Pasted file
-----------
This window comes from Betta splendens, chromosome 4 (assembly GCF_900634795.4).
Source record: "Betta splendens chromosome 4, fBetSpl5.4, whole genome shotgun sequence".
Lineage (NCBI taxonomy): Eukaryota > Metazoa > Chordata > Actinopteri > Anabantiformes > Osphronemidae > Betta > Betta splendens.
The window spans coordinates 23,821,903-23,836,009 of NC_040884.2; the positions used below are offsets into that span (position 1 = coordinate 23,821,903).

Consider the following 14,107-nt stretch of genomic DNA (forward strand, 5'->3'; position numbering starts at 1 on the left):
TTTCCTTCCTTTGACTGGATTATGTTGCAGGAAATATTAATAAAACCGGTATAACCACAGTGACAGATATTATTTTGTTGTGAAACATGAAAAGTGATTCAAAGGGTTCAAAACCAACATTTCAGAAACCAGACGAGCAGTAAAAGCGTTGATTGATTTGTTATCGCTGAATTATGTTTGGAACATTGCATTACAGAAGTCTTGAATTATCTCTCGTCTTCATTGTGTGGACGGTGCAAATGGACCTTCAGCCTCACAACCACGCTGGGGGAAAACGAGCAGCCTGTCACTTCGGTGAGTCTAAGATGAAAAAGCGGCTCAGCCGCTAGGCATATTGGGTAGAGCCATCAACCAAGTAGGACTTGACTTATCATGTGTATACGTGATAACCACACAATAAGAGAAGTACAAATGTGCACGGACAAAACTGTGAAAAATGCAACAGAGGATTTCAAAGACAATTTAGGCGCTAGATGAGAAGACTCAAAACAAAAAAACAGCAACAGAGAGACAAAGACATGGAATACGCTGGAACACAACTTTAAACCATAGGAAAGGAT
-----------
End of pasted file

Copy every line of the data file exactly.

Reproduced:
This window comes from Betta splendens, chromosome 4 (assembly GCF_900634795.4).
Source record: "Betta splendens chromosome 4, fBetSpl5.4, whole genome shotgun sequence".
Lineage (NCBI taxonomy): Eukaryota > Metazoa > Chordata > Actinopteri > Anabantiformes > Osphronemidae > Betta > Betta splendens.
The window spans coordinates 23,821,903-23,836,009 of NC_040884.2; the positions used below are offsets into that span (position 1 = coordinate 23,821,903).

Consider the following 14,107-nt stretch of genomic DNA (forward strand, 5'->3'; position numbering starts at 1 on the left):
TTTCCTTCCTTTGACTGGATTATGTTGCAGGAAATATTAATAAAACCGGTATAACCACAGTGACAGATATTATTTTGTTGTGAAACATGAAAAGTGATTCAAAGGGTTCAAAACCAACATTTCAGAAACCAGACGAGCAGTAAAAGCGTTGATTGATTTGTTATCGCTGAATTATGTTTGGAACATTGCATTACAGAAGTCTTGAATTATCTCTCGTCTTCATTGTGTGGACGGTGCAAATGGACCTTCAGCCTCACAACCACGCTGGGGGAAAACGAGCAGCCTGTCACTTCGGTGAGTCTAAGATGAAAAAGCGGCTCAGCCGCTAGGCATATTGGGTAGAGCCATCAACCAAGTAGGACTTGACTTATCATGTGTATACGTGATAACCACACAATAAGAGAAGTACAAATGTGCACGGACAAAACTGTGAAAAATGCAACAGAGGATTTCAAAGACAATTTAGGCGCTAGATGAGAAGACTCAAAACAAAAAAACAGCAACAGAGAGACAAAGACATGGAATACGCTGGAACACAACTTTAAACCATAGGAAAGGAT